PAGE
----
Schrems states that Facebook does not request explicit consent to transfer the data from Facebook Ireland to Facebook in the US, according to the Guardian.
Schrems is seeking to demonstrate that no legal mechanism available to Facebook Ireland can oblige or enable its US parent company to protect his personal information to the extent required by EU law, according to TechCentral.ie.
In a statement, Schrems said: “We want to ensure that this very crucial judgement is also enforced in practice when it comes to the US companies that are involved in US mass surveillance. The court’s judgement was very clear in this respect.”
However, a Facebook spokesperson said: “We have repeatedly explained that we are not and have never been part of any programme to give the US government direct access to our servers.
“These issues are being examined by the Irish Data Protection Commissioner (IDPC) at the request of Mr Schrems. We are co-operating fully with the IDPC and are confident that this investigation will lead to a comprehensive resolution of Mr Schrems’ complaints.”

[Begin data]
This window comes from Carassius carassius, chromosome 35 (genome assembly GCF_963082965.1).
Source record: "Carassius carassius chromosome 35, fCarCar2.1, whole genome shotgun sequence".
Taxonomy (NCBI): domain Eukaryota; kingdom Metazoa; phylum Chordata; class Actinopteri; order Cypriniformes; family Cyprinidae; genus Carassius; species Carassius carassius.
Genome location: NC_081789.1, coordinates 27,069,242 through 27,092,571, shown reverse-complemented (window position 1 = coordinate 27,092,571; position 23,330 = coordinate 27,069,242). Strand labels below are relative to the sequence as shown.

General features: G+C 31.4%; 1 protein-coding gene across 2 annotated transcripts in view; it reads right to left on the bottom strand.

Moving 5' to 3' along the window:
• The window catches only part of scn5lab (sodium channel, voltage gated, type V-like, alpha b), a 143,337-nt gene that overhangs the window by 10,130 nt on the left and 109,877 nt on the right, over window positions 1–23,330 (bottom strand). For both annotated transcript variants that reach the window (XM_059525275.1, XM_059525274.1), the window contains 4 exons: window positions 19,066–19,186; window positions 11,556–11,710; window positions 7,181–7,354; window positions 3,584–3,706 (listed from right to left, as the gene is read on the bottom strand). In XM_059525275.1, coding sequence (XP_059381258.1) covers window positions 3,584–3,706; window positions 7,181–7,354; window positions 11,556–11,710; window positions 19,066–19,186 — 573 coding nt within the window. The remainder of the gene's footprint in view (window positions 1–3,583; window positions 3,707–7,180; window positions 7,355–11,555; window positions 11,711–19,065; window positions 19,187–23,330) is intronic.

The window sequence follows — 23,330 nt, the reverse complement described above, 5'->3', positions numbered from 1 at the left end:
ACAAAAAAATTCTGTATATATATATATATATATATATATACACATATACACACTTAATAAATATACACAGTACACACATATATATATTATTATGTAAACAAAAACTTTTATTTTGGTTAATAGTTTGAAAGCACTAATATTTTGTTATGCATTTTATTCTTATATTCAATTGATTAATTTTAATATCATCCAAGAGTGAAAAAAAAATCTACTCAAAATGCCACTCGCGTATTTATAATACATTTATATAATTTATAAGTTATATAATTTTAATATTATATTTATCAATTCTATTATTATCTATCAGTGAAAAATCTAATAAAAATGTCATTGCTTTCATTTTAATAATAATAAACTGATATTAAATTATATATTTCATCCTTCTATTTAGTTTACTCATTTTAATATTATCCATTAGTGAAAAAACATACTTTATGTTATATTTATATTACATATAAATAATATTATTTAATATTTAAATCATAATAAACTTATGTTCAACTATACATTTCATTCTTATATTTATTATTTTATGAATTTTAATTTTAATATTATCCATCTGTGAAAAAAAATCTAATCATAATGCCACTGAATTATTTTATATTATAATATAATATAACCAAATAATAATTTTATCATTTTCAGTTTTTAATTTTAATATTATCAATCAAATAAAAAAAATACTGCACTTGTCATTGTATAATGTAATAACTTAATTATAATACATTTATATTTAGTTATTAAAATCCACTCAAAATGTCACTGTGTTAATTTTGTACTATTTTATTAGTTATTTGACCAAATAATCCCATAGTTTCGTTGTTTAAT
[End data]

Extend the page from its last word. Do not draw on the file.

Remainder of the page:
In response to a request by Schrems six weeks ago, Facebook has revealed that since November 2013 the company has relied on binding corporate rules (BCRs) as the legal mechanism to enable the export of its customers’ data to the US.
Schrems is expected to challenge the use of BCRs, as predicted by Marc Dautlich, information law partner at legal firm Pinsent Masons.
Shortly after Schrems won the ECJ ruling that declared Safe Harbour invalid, Dautlich told Computer Weekly that while companies are able to adopt model clauses or implement BCRs to help them meet the adequacy standards of EU data protection laws when transferring personal data outside of the EU, both options could come in for scrutiny for similar reasons to those highlighted in relation to the Safe Harbour agreement.
Mahisha Rupan, data protection and privacy senior associate at technology law firm Kemp Little, also noted that BCRs only work for intra-group data transfers.
“Model clauses will need to be put in place between each data exporter and each data importer, which may be prove to be impractical where a US company has thousands of EU-based customers,” she said.
Consent of the individual may also be used to justify certain transfers to the US, said Rupan. “But consent is tricky as it must be specific, informed and freely given,” she added.